Behind the wheel, there is a camera tucked inside a small hexagonal housing at the top of the gauge cluster which watches the driver. If the camera doesn’t detect the driver’s eyes looking at the road ahead for a certain amount of time, or detects the driver’s eyes are closed, the system will sound an audible alert. If there is no input from the driver, the Emergency Stop Assistant will kick in and bring the vehicle to a standstill either in the current lane, at the edge of the road or on the hard shoulder.

There is also a Reversing Assistant (Back-up Assistant in the U.S.) which takes over steering to maneuver the vehicle mirroring the path most recently used in the forward direction. Best part? It works up to 55 yards.

With all these new features onboard, it’s fair to say that the 2019 BMW X5 has taken driving safety to new levels, something that’s very important in this segment.

Other Cool Stuff

As I previewed in some of my X5 videos, the new X5 is equipped with an optional Luggage Compartment package which will lower the trunk cover into the load compartment floor with the push of a button. The same package also includes some rubber anti-slip rails on the cargo floor which inflate when the car is in motion to keep the luggage from sliding around.

Since some customers require a seven-seater hauler, the 2019 BMW X5 brings back the optional third row seat with fore-and-aft adjustment.

The two-piece tailgate remains, but top and bottom feature full electric closure.

Driving Experience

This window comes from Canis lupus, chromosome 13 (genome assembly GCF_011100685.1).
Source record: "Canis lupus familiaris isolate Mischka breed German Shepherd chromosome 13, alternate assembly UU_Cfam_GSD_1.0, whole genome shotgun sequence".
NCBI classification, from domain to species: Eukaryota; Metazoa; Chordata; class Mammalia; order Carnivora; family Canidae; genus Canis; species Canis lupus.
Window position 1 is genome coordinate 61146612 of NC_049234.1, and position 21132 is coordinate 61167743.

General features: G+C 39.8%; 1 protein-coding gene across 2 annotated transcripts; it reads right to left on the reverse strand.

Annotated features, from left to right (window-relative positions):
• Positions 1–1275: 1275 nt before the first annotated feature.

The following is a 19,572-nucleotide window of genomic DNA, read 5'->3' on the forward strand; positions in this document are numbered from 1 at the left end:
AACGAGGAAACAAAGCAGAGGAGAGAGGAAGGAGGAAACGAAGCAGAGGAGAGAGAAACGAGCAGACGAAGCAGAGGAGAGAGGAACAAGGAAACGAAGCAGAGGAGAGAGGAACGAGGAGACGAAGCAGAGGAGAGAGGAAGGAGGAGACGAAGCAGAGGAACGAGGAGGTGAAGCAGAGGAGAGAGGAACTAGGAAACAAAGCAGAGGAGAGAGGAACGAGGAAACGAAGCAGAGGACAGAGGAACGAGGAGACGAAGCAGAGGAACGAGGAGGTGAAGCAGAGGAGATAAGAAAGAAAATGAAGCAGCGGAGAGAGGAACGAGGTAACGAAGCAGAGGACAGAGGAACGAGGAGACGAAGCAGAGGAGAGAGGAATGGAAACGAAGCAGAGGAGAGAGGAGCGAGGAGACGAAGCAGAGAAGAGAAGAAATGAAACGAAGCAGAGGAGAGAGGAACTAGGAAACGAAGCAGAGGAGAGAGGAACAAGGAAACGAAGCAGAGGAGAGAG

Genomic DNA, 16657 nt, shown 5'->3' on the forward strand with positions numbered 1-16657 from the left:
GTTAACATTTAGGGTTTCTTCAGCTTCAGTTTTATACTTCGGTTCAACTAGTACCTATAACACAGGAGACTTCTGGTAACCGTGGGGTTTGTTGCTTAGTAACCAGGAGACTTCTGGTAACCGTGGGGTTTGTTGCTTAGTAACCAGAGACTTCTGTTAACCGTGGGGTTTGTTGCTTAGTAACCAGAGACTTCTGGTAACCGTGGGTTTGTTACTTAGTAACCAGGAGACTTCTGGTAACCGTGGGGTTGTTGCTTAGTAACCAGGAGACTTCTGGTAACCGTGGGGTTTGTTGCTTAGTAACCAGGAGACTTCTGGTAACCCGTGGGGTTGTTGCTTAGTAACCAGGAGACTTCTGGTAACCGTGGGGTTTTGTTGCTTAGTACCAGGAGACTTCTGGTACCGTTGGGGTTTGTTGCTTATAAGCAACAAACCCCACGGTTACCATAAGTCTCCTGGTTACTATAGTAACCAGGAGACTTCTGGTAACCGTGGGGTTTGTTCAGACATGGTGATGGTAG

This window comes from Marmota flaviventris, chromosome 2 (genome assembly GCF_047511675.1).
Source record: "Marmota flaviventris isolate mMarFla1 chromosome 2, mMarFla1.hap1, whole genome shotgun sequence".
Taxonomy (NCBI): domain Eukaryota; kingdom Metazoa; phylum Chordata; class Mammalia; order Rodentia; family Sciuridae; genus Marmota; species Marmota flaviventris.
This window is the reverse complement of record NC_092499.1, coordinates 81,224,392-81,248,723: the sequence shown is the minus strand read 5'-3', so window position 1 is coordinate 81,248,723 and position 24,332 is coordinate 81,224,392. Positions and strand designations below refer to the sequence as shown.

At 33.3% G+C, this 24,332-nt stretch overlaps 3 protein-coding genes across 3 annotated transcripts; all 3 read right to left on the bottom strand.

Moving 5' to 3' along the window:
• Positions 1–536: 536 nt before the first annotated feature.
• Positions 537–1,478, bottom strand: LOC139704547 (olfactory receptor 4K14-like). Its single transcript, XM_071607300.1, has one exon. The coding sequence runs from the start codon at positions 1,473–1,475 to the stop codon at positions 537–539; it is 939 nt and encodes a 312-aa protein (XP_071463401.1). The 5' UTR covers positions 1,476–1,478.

If you’ve made it this far, congratulations. Now it’s time to take a look at the driving experience behind the wheel of this, so far flawless, X5. The G05 X5 wouldn’t be a real BMW without some proper chassis and suspension work. In the end, the “Ultimate Driving Machine” is still in their DNA, so the driving experience is equally important.

The current F15 X5 has been sometimes criticized for its muted and imprecise steering, so now, the 2019 X5 comes standard with the Dynamic Damper Control System which sharpens the handling while still delivering a comfortable ride. Those looking for even more sportiness in their family hauler, the optional M Sport suspension comes to the rescue. The steel springs are retuned, while the ride height is lowered, and of course, a set of performance tires are fitted to the car.

Next on the list is an optional active air suspension with air springs on both axles, which is a first on a BMW X car. The ultimate in flexibility goes to the Off-Road Package which allows the new X5 to increase its ride height by up to 1.6 inches, in two stages, and includes an electronically variable M Sport limited slip differential. When the SPORT driving mode is engaged or the vehicle’s speed exceeds 86 mph, its ride height is automatically lowered by 0.8 inches. The driver can also adjust the body’s ground clearance – for off-road driving, for example – by pushing a button in the cockpit. There are four modes: Snow, Gravel, Sand and Rocks.

Another button in the luggage compartment activates a loading mode that lowers the vehicle by 1.6 inches.

Since the X5 spends a lot of time inside city centers, BMW has decided to include the Integral Active Steering which helps maneuvering into and out of tight parking spots, while also increasing stability when overtaking at highway speeds.